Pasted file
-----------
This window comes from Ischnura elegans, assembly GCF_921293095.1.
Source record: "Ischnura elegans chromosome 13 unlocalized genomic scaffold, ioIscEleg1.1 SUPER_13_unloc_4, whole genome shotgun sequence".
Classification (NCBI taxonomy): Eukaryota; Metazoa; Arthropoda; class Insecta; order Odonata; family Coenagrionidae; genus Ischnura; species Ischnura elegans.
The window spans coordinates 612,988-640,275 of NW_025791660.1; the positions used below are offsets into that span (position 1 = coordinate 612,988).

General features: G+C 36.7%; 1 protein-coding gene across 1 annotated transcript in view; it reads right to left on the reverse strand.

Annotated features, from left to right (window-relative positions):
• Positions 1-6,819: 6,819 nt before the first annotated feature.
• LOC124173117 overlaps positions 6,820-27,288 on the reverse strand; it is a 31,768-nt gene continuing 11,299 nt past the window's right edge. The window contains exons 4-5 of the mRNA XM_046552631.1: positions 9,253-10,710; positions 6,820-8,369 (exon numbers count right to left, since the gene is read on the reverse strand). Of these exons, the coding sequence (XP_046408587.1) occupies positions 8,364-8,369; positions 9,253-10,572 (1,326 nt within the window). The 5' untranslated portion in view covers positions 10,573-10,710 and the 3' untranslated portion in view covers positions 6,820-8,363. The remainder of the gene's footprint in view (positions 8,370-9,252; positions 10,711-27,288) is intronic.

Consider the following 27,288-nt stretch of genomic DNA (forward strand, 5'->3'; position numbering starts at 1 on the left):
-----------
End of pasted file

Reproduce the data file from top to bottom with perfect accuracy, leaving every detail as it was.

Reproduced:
This window comes from Ischnura elegans, assembly GCF_921293095.1.
Source record: "Ischnura elegans chromosome 13 unlocalized genomic scaffold, ioIscEleg1.1 SUPER_13_unloc_4, whole genome shotgun sequence".
Classification (NCBI taxonomy): Eukaryota; Metazoa; Arthropoda; class Insecta; order Odonata; family Coenagrionidae; genus Ischnura; species Ischnura elegans.
The window spans coordinates 612,988-640,275 of NW_025791660.1; the positions used below are offsets into that span (position 1 = coordinate 612,988).

General features: G+C 36.7%; 1 protein-coding gene across 1 annotated transcript in view; it reads right to left on the reverse strand.

Annotated features, from left to right (window-relative positions):
• Positions 1-6,819: 6,819 nt before the first annotated feature.
• LOC124173117 overlaps positions 6,820-27,288 on the reverse strand; it is a 31,768-nt gene continuing 11,299 nt past the window's right edge. The window contains exons 4-5 of the mRNA XM_046552631.1: positions 9,253-10,710; positions 6,820-8,369 (exon numbers count right to left, since the gene is read on the reverse strand). Of these exons, the coding sequence (XP_046408587.1) occupies positions 8,364-8,369; positions 9,253-10,572 (1,326 nt within the window). The 5' untranslated portion in view covers positions 10,573-10,710 and the 3' untranslated portion in view covers positions 6,820-8,363. The remainder of the gene's footprint in view (positions 8,370-9,252; positions 10,711-27,288) is intronic.

Consider the following 27,288-nt stretch of genomic DNA (forward strand, 5'->3'; position numbering starts at 1 on the left):